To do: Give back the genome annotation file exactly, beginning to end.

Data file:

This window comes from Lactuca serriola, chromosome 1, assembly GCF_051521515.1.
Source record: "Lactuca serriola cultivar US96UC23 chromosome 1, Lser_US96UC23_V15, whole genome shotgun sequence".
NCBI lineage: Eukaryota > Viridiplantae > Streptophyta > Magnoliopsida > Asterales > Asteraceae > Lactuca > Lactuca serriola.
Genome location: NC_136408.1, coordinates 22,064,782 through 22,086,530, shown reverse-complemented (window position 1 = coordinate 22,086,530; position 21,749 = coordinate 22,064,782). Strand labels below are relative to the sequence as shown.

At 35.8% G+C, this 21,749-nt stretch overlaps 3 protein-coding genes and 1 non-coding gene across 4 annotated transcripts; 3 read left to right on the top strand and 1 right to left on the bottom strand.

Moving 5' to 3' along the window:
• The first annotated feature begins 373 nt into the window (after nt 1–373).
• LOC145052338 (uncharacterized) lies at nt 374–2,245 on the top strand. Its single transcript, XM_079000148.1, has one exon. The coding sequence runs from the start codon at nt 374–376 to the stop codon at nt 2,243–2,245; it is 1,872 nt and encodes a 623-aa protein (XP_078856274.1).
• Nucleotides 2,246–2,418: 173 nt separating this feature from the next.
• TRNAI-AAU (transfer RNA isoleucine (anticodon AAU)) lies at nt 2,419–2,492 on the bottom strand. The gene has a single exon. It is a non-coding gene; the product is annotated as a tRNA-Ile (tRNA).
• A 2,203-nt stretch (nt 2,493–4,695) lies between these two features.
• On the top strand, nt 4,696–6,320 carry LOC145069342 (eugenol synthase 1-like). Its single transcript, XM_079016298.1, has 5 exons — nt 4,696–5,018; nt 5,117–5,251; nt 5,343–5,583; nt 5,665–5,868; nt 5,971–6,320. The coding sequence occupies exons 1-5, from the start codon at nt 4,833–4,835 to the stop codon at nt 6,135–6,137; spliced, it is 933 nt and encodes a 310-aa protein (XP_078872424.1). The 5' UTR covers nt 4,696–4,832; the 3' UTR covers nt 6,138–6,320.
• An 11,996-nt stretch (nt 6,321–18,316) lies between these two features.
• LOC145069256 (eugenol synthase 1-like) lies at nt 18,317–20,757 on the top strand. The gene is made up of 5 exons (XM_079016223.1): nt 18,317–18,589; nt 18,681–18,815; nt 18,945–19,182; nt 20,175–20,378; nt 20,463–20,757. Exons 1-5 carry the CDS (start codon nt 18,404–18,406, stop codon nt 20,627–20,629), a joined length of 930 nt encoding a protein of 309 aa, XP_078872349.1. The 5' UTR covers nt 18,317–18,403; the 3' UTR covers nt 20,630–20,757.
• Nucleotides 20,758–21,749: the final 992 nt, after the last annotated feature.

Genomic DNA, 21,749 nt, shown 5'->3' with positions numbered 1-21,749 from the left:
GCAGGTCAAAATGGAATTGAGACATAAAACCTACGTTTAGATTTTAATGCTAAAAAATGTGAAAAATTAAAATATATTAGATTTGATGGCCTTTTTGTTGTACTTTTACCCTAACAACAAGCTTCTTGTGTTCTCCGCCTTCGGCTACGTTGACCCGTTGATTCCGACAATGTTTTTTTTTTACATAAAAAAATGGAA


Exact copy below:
This window comes from Lactuca serriola, chromosome 1, assembly GCF_051521515.1.
Source record: "Lactuca serriola cultivar US96UC23 chromosome 1, Lser_US96UC23_V15, whole genome shotgun sequence".
NCBI lineage: Eukaryota > Viridiplantae > Streptophyta > Magnoliopsida > Asterales > Asteraceae > Lactuca > Lactuca serriola.
Genome location: NC_136408.1, coordinates 22,064,782 through 22,086,530, shown reverse-complemented (window position 1 = coordinate 22,086,530; position 21,749 = coordinate 22,064,782). Strand labels below are relative to the sequence as shown.

At 35.8% G+C, this 21,749-nt stretch overlaps 3 protein-coding genes and 1 non-coding gene across 4 annotated transcripts; 3 read left to right on the top strand and 1 right to left on the bottom strand.

Moving 5' to 3' along the window:
• The first annotated feature begins 373 nt into the window (after nt 1–373).
• LOC145052338 (uncharacterized) lies at nt 374–2,245 on the top strand. Its single transcript, XM_079000148.1, has one exon. The coding sequence runs from the start codon at nt 374–376 to the stop codon at nt 2,243–2,245; it is 1,872 nt and encodes a 623-aa protein (XP_078856274.1).
• Nucleotides 2,246–2,418: 173 nt separating this feature from the next.
• TRNAI-AAU (transfer RNA isoleucine (anticodon AAU)) lies at nt 2,419–2,492 on the bottom strand. The gene has a single exon. It is a non-coding gene; the product is annotated as a tRNA-Ile (tRNA).
• A 2,203-nt stretch (nt 2,493–4,695) lies between these two features.
• On the top strand, nt 4,696–6,320 carry LOC145069342 (eugenol synthase 1-like). Its single transcript, XM_079016298.1, has 5 exons — nt 4,696–5,018; nt 5,117–5,251; nt 5,343–5,583; nt 5,665–5,868; nt 5,971–6,320. The coding sequence occupies exons 1-5, from the start codon at nt 4,833–4,835 to the stop codon at nt 6,135–6,137; spliced, it is 933 nt and encodes a 310-aa protein (XP_078872424.1). The 5' UTR covers nt 4,696–4,832; the 3' UTR covers nt 6,138–6,320.
• An 11,996-nt stretch (nt 6,321–18,316) lies between these two features.
• LOC145069256 (eugenol synthase 1-like) lies at nt 18,317–20,757 on the top strand. The gene is made up of 5 exons (XM_079016223.1): nt 18,317–18,589; nt 18,681–18,815; nt 18,945–19,182; nt 20,175–20,378; nt 20,463–20,757. Exons 1-5 carry the CDS (start codon nt 18,404–18,406, stop codon nt 20,627–20,629), a joined length of 930 nt encoding a protein of 309 aa, XP_078872349.1. The 5' UTR covers nt 18,317–18,403; the 3' UTR covers nt 20,630–20,757.
• Nucleotides 20,758–21,749: the final 992 nt, after the last annotated feature.

Genomic DNA, 21,749 nt, shown 5'->3' with positions numbered 1-21,749 from the left:
GCAGGTCAAAATGGAATTGAGACATAAAACCTACGTTTAGATTTTAATGCTAAAAAATGTGAAAAATTAAAATATATTAGATTTGATGGCCTTTTTGTTGTACTTTTACCCTAACAACAAGCTTCTTGTGTTCTCCGCCTTCGGCTACGTTGACCCGTTGATTCCGACAATGTTTTTTTTTTACATAAAAAAATGGAA